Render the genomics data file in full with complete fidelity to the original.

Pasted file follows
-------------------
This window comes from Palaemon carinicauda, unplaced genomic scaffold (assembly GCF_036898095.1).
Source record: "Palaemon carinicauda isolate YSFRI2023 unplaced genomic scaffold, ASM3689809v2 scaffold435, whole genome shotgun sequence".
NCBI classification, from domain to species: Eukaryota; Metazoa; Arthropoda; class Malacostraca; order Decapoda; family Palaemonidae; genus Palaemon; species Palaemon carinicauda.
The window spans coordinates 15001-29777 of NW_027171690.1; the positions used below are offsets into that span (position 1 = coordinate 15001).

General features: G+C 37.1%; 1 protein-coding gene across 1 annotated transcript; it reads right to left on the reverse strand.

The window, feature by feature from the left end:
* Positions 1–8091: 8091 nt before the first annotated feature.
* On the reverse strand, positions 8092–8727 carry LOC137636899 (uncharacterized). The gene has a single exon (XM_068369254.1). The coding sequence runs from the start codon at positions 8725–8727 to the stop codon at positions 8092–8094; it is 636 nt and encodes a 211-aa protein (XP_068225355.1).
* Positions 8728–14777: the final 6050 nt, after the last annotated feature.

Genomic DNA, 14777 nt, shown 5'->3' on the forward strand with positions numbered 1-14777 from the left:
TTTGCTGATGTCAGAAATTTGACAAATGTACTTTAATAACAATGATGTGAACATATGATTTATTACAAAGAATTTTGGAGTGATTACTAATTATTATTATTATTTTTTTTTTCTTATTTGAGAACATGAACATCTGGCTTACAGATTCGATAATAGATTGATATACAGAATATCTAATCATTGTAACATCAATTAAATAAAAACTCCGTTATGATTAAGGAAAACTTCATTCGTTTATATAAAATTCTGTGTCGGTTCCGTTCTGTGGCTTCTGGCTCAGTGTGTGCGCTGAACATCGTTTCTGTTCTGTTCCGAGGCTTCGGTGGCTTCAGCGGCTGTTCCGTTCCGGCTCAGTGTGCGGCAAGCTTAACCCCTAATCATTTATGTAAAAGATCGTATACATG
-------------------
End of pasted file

This window comes from Palaemon carinicauda, unplaced genomic scaffold (assembly GCF_036898095.1).
Source record: "Palaemon carinicauda isolate YSFRI2023 unplaced genomic scaffold, ASM3689809v2 scaffold435, whole genome shotgun sequence".
NCBI classification, from domain to species: Eukaryota; Metazoa; Arthropoda; class Malacostraca; order Decapoda; family Palaemonidae; genus Palaemon; species Palaemon carinicauda.
The window spans coordinates 15001-29777 of NW_027171690.1; the positions used below are offsets into that span (position 1 = coordinate 15001).

General features: G+C 37.1%; 1 protein-coding gene across 1 annotated transcript; it reads right to left on the reverse strand.

The window, feature by feature from the left end:
* Positions 1–8091: 8091 nt before the first annotated feature.
* On the reverse strand, positions 8092–8727 carry LOC137636899 (uncharacterized). The gene has a single exon (XM_068369254.1). The coding sequence runs from the start codon at positions 8725–8727 to the stop codon at positions 8092–8094; it is 636 nt and encodes a 211-aa protein (XP_068225355.1).
* Positions 8728–14777: the final 6050 nt, after the last annotated feature.

Genomic DNA, 14777 nt, shown 5'->3' on the forward strand with positions numbered 1-14777 from the left:
TTTGCTGATGTCAGAAATTTGACAAATGTACTTTAATAACAATGATGTGAACATATGATTTATTACAAAGAATTTTGGAGTGATTACTAATTATTATTATTATTTTTTTTTTCTTATTTGAGAACATGAACATCTGGCTTACAGATTCGATAATAGATTGATATACAGAATATCTAATCATTGTAACATCAATTAAATAAAAACTCCGTTATGATTAAGGAAAACTTCATTCGTTTATATAAAATTCTGTGTCGGTTCCGTTCTGTGGCTTCTGGCTCAGTGTGTGCGCTGAACATCGTTTCTGTTCTGTTCCGAGGCTTCGGTGGCTTCAGCGGCTGTTCCGTTCCGGCTCAGTGTGCGGCAAGCTTAACCCCTAATCATTTATGTAAAAGATCGTATACATG